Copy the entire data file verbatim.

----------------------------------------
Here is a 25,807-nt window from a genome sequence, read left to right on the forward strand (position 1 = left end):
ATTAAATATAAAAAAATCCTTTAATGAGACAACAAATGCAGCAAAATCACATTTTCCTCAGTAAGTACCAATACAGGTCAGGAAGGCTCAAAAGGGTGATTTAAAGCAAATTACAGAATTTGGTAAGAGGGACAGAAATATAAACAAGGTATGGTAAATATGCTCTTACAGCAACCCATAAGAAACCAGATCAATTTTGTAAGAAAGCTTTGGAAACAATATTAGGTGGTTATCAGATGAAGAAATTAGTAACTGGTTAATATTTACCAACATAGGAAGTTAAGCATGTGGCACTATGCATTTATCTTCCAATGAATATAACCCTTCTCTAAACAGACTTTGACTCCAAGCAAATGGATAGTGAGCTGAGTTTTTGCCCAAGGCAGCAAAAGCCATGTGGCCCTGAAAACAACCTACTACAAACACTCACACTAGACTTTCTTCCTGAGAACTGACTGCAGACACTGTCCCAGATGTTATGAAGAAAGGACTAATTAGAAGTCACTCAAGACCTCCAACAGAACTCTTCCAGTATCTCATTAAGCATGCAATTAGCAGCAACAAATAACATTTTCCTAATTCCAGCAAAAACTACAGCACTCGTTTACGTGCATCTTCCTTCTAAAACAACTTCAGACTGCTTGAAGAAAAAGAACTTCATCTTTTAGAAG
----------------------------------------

Here is a 25,807-nt window from a genome sequence, read left to right on the forward strand (position 1 = left end):
ATTAAATATAAAAAAATCCTTTAATGAGACAACAAATGCAGCAAAATCACATTTTCCTCAGTAAGTACCAATACAGGTCAGGAAGGCTCAAAAGGGTGATTTAAAGCAAATTACAGAATTTGGTAAGAGGGACAGAAATATAAACAAGGTATGGTAAATATGCTCTTACAGCAACCCATAAGAAACCAGATCAATTTTGTAAGAAAGCTTTGGAAACAATATTAGGTGGTTATCAGATGAAGAAATTAGTAACTGGTTAATATTTACCAACATAGGAAGTTAAGCATGTGGCACTATGCATTTATCTTCCAATGAATATAACCCTTCTCTAAACAGACTTTGACTCCAAGCAAATGGATAGTGAGCTGAGTTTTTGCCCAAGGCAGCAAAAGCCATGTGGCCCTGAAAACAACCTACTACAAACACTCACACTAGACTTTCTTCCTGAGAACTGACTGCAGACACTGTCCCAGATGTTATGAAGAAAGGACTAATTAGAAGTCACTCAAGACCTCCAACAGAACTCTTCCAGTATCTCATTAAGCATGCAATTAGCAGCAACAAATAACATTTTCCTAATTCCAGCAAAAACTACAGCACTCGTTTACGTGCATCTTCCTTCTAAAACAACTTCAGACTGCTTGAAGAAAAAGAACTTCATCTTTTAGAAG